When we celebrate Imani on the seventh day of Kwanzaa, we give meaningful zawadi (gifts) to encourage growth, self-determination, achievement, and success. We exchange the gifts with members of our immediate family, especially the children, to promote or reward accomplishments and commitments kept, as well as with our guests. Handmade gifts are encouraged to promote self-determination, purpose, and creativity and to avoid the chaos of shopping and conspicuous consumption during the December holiday season. A family may spend the year making kinaras or may create cards, dolls, or mkekas to give to their guests. Accepting a gift implies a moral obligation to fulfill the promise of the gift; it obliges the recipient to follow the training of the host. The gift cements social relationships, allowing the receiver to share the duties and the rights of a family member. Accepting a gift makes the receiver part of the family and promotes Umoja.
Excerpted from the book: The Complete Kwanzaa Celebrating Our Cultural Harvest. Copyright 1995 by Dorothy Winbush Riley. Reprinted with permission from HarperPerennial, a division of HarperCollins Publishers, Inc. All rights reserved.
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Kwanzaa, annual holiday affirming African family and social values that is celebrated primarily in the United States from December 26 to January 1. Both the name and the celebration were devised in 1966 by Maulana Karenga, a professor of Africana studies at California State University in Long Beach and an important figure in Afrocentrism. Karenga borrowed the word kwanza, meaning “first,” from the Swahili phrase matunda ya kwanza, adding the seventh letter, an extra a, to make the word long enough to accommodate one letter for each of the seven children present at an early celebration. (The name Kwanzaa is not itself a Swahili word.) The concept of Kwanzaa draws on Southern African first-fruits celebrations.
What is Kwanzaa?
Kwanzaa is an annual holiday celebrated primarily in the United States from December 26 to January 1. It emphasizes the importance of the pan-African family and corresponding social values. Kwanzaa peaked in popularity during the Afrocentrist movement of the 1980s and 1990s.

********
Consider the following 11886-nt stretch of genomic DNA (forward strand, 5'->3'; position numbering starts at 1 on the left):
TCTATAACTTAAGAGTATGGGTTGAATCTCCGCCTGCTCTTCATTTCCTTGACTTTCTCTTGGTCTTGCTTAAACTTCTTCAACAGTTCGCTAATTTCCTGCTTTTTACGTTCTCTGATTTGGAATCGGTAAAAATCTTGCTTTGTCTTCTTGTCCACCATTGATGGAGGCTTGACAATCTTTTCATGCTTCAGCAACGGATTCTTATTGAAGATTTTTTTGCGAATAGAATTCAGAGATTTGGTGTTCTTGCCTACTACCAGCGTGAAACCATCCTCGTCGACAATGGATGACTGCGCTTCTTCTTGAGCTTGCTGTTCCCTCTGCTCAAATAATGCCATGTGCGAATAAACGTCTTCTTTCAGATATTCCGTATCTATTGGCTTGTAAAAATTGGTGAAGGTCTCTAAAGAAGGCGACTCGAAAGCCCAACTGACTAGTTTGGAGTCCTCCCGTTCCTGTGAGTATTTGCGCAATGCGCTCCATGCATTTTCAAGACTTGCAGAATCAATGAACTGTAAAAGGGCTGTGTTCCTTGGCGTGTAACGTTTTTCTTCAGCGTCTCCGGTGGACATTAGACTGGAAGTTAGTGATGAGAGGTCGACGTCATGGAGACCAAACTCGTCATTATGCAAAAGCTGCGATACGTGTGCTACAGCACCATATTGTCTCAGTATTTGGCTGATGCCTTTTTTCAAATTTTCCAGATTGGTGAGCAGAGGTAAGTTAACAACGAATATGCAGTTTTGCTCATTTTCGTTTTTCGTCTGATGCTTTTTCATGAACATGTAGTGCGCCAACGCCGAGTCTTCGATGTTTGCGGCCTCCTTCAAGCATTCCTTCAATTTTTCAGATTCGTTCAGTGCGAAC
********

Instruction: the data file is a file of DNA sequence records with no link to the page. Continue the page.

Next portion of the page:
Who typically observes Kwanzaa?
Kwanzaa was created for and is celebrated by Black Americans. Although it waned in popularity following its peak during the 1980s and 1990s, the holiday is still annually celebrated by millions of Americans. It is also celebrated by Black people in Canada and the Caribbean.
How is Kwanzaa celebrated?
Each day of Kwanzaa is tied to one of the holiday’s seven principles: unity (umoja), self-determination (kujichagulia), collective responsibility (ujima), cooperative economics (ujamaa), purpose (nia), creativity (kuumba), and faith (imani). Each day, families bring out corresponding symbols and light a new candle on the kinara (candleholder). On the final day a feast is held, called the karamu.
How was Kwanzaa popularized?
Kwanzaa was created in 1966 by Maulana Karenga, a professor of Africana studies. Kwanzaa grew in popularity with the rise of the Afrocentrist movement, which focused on Black self-sufficiency in rejection of white imperialist narratives and histories. While observed by many Black Americans in the 1980s and 1990s, the holiday’s popularity has suffered in recent generations.
Is Kwanzaa a religious holiday?
Kwanzaa is a strictly secular holiday. Although its seven-pronged kinara bears a resemblance to the eight-pronged Jewish menorah, it has no connection to Judaism. And although Kwanzaa is celebrated immediately after Christmas, it is neither related to nor intended to supplant the Christian holiday.
Although Kwanzaa is primarily an African American holiday, it has also come to be celebrated outside the United States, particularly in Caribbean and other countries where there are large numbers of descendants of Africans. It was conceived as a nonpolitical and nonreligious holiday, and it is not considered to be a substitute for Christmas.
Each of the days of the celebration is dedicated to one of the seven principles of Kwanzaa: unity (umoja), self-determination (kujichagulia), collective responsibility (ujima), cooperative economics (ujamaa), purpose (nia), creativity (kuumba), and faith (imani). There also are seven symbols of the holiday: fruits, vegetables, and nuts a straw mat a candleholder ears of corn (maize) gifts a communal cup signifying unity and seven candles in the African colours of red, green, and black, symbolizing the seven principles. On each day the family comes together to light one of the candles in the kinara, or candleholder, and to discuss the principle for the day. On December 31, families join in a community feast called the karamu. Some participants wear traditional African clothing during the celebration.
The Editors of Encyclopaedia Britannica This article was most recently revised and updated by Adam Augustyn, Managing Editor, Reference Content.
Other African-American Holidays
The year 2016 will see the 50th annualKwanzaa, the African American holiday celebrated from December 26 to January 1. It is estimated that some 18 million African Americans take part in Kwanzaa.